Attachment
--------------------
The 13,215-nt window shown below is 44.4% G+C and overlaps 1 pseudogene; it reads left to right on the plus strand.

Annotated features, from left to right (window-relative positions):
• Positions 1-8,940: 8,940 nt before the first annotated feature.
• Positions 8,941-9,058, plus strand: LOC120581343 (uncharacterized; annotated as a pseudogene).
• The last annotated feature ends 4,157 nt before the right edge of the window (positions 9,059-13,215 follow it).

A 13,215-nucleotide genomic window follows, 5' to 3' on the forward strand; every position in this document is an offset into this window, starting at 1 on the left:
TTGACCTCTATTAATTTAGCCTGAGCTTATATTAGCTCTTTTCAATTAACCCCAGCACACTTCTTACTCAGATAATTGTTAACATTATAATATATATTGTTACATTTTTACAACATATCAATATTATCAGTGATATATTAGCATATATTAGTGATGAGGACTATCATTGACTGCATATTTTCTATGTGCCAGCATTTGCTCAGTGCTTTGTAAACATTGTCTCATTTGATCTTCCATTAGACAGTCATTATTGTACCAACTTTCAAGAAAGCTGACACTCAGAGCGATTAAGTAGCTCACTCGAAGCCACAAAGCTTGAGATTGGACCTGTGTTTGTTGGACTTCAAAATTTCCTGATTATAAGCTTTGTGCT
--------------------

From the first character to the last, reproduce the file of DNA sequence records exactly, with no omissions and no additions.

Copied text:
The 13,215-nt window shown below is 44.4% G+C and overlaps 1 pseudogene; it reads left to right on the plus strand.

Annotated features, from left to right (window-relative positions):
• Positions 1-8,940: 8,940 nt before the first annotated feature.
• Positions 8,941-9,058, plus strand: LOC120581343 (uncharacterized; annotated as a pseudogene).
• The last annotated feature ends 4,157 nt before the right edge of the window (positions 9,059-13,215 follow it).

A 13,215-nucleotide genomic window follows, 5' to 3' on the forward strand; every position in this document is an offset into this window, starting at 1 on the left:
TTGACCTCTATTAATTTAGCCTGAGCTTATATTAGCTCTTTTCAATTAACCCCAGCACACTTCTTACTCAGATAATTGTTAACATTATAATATATATTGTTACATTTTTACAACATATCAATATTATCAGTGATATATTAGCATATATTAGTGATGAGGACTATCATTGACTGCATATTTTCTATGTGCCAGCATTTGCTCAGTGCTTTGTAAACATTGTCTCATTTGATCTTCCATTAGACAGTCATTATTGTACCAACTTTCAAGAAAGCTGACACTCAGAGCGATTAAGTAGCTCACTCGAAGCCACAAAGCTTGAGATTGGACCTGTGTTTGTTGGACTTCAAAATTTCCTGATTATAAGCTTTGTGCT